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The first big nor'easter since early January is threatening widespread power outages, heavy snow and coastal damage in the Northeast and East Coast Friday and Saturday.
The winds may end up being the biggest story. Inland winds weren't as much of an issue with the Blizzard of 2018 nearly two months ago, but the wind gusts in the 70-80 mph range will likely repeat on the Massachusetts and Delaware shore this time around. Because of the large scale of high winds, I'm especially concerned for power outages on a scale that we haven't seen since last hurricane season.
AccuWeather's forecast wind map below is even more conservative than some models, which are seeing winds over 100 mph in the Appalachian Mountains tonight, from the initial pass by the storm, then high winds will build and stick around the mid-Atlantic for Friday into Saturday, delaying power repairs (this is something Appalachian Power specifically mentioned). Add in the heavy snow in New York state, and that's a large area of population (the map above shows overall storm risk and areas in the dark red should prepare for power outages, in my opinion).
For D.C., it could be the worst since Hurricane Sandy. In fact, if you look at the wind map from Hurricane Sandy in 2012, many of the same areas will get winds as high with this storm -- although Long Island and the New Jersey coast probably will not see winds near 90 mph.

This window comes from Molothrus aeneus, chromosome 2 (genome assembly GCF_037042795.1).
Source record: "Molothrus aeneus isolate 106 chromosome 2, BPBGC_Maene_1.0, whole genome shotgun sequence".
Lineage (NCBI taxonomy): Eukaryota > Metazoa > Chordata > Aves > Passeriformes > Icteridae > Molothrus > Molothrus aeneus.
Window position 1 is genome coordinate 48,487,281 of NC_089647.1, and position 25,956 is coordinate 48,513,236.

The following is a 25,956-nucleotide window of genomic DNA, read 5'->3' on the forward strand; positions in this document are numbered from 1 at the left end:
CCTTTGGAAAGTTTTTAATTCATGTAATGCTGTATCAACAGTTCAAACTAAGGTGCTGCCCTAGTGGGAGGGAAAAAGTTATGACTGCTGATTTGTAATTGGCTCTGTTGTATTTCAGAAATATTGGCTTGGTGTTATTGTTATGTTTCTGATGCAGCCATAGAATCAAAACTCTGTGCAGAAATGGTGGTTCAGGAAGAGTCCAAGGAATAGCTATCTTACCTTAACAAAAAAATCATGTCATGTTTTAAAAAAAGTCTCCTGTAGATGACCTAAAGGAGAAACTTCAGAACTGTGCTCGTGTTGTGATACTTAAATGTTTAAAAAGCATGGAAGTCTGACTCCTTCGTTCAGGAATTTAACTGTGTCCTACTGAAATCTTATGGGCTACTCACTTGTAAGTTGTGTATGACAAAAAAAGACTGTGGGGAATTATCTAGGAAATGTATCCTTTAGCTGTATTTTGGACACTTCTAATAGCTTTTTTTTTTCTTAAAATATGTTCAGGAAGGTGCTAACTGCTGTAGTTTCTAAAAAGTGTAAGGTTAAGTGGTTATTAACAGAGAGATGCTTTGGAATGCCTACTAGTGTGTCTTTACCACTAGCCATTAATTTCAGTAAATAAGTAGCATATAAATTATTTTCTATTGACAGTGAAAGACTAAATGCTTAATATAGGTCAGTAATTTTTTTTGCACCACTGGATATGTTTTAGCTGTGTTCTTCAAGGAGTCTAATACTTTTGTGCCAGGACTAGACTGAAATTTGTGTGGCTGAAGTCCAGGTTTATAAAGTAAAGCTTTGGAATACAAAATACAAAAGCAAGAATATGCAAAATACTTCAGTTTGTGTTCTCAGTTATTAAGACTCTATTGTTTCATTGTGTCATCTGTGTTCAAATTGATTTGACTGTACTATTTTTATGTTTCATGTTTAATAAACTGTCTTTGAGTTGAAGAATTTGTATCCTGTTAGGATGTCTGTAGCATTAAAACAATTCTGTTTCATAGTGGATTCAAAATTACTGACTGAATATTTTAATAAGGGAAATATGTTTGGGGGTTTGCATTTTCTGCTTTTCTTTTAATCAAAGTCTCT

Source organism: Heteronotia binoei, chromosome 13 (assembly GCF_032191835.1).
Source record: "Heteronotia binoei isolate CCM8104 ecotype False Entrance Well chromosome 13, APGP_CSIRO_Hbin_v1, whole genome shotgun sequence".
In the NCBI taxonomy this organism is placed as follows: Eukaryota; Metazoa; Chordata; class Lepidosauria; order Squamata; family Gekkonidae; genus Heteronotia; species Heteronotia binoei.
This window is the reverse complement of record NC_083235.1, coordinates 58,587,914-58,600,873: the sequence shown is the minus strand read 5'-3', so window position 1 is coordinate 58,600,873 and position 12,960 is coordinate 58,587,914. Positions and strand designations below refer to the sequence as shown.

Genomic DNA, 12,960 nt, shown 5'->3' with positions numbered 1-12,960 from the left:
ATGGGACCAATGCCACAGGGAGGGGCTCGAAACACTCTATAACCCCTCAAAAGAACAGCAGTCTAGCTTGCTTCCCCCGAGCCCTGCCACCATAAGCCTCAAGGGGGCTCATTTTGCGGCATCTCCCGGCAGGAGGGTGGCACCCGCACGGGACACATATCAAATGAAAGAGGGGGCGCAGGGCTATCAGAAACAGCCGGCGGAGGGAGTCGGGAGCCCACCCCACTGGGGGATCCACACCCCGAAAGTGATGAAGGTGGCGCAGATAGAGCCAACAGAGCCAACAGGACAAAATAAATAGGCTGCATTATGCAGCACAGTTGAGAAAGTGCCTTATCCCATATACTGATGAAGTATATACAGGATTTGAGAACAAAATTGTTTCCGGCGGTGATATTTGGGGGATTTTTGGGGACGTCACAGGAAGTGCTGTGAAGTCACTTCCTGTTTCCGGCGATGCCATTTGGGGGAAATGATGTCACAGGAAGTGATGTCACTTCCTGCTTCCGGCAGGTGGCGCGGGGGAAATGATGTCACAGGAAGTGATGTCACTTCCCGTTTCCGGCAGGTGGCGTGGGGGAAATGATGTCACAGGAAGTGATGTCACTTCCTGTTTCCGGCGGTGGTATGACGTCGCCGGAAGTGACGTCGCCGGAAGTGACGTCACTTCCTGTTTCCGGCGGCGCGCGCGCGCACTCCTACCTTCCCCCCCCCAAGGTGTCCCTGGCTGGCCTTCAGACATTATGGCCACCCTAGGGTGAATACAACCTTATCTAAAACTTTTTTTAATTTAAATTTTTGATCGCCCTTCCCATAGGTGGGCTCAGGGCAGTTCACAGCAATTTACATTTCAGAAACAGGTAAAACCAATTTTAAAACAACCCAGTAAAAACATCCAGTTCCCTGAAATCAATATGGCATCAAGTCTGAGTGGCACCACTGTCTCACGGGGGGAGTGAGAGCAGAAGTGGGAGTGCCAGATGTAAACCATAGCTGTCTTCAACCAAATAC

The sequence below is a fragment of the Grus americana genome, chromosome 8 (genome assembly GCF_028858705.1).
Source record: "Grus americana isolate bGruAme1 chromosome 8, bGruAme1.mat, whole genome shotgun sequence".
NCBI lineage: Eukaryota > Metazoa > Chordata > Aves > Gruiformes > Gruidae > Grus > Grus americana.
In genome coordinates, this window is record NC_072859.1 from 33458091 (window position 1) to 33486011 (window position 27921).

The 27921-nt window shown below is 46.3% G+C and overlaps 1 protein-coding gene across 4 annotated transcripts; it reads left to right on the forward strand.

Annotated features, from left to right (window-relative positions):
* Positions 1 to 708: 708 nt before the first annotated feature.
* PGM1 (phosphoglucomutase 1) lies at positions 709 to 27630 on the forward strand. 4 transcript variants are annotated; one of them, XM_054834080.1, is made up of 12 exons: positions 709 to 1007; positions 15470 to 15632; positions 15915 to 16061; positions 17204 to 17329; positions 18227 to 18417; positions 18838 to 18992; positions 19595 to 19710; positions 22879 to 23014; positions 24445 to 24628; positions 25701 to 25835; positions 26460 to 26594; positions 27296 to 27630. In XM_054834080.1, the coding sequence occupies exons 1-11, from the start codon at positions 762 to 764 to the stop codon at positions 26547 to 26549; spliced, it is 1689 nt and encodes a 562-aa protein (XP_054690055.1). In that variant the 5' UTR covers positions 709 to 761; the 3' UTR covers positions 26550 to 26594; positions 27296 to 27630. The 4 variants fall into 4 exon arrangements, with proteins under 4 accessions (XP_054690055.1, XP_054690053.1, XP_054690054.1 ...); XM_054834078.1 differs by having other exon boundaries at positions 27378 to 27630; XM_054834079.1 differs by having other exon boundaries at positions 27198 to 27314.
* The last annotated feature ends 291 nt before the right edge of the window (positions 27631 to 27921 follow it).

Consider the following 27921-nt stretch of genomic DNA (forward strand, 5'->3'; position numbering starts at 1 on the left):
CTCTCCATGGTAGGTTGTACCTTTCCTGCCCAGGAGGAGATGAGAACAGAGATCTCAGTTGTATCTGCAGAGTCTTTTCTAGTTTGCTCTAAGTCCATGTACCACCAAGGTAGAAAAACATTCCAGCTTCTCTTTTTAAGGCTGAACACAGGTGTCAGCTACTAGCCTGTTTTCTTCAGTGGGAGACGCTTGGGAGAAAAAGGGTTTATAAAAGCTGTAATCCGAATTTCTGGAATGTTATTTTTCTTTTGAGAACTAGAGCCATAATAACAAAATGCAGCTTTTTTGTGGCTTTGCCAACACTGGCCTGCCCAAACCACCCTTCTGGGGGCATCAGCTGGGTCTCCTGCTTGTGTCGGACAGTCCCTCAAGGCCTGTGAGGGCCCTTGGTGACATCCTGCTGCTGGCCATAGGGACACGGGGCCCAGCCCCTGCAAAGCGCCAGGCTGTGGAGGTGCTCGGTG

For snowfall amounts, compared to the Blizzard of 2018 nearly two months ago, this storm will end up quite different, being a New York state special, where up to 18 inches of heavy wet snow will fall.
As noted above, storm surge flooding causing coastal damage is a huge concern; almost every coastal gauge in Massachusetts is forecast to reach moderate flood stage with the nor'easter. Unlike river gauges, however, the difference between flood stages is very small at coastal locations... Atlantic coast at Dennis Sesuit Harbor's gauge has less than 2 feet between moderate and record stages, and is projected to rise to only 0.9 of a foot from its record stage!
This storm may well qualify, by the way, for "bombogenesis" stature. The 12Z European model shows it going from 991 mb tonight to 966 mb, a fall of 25mb over 24 hours (the threshold is 24 in 24), but it's unlikely it will "bomb out" as quickly as the Blizzard of 2018 did.
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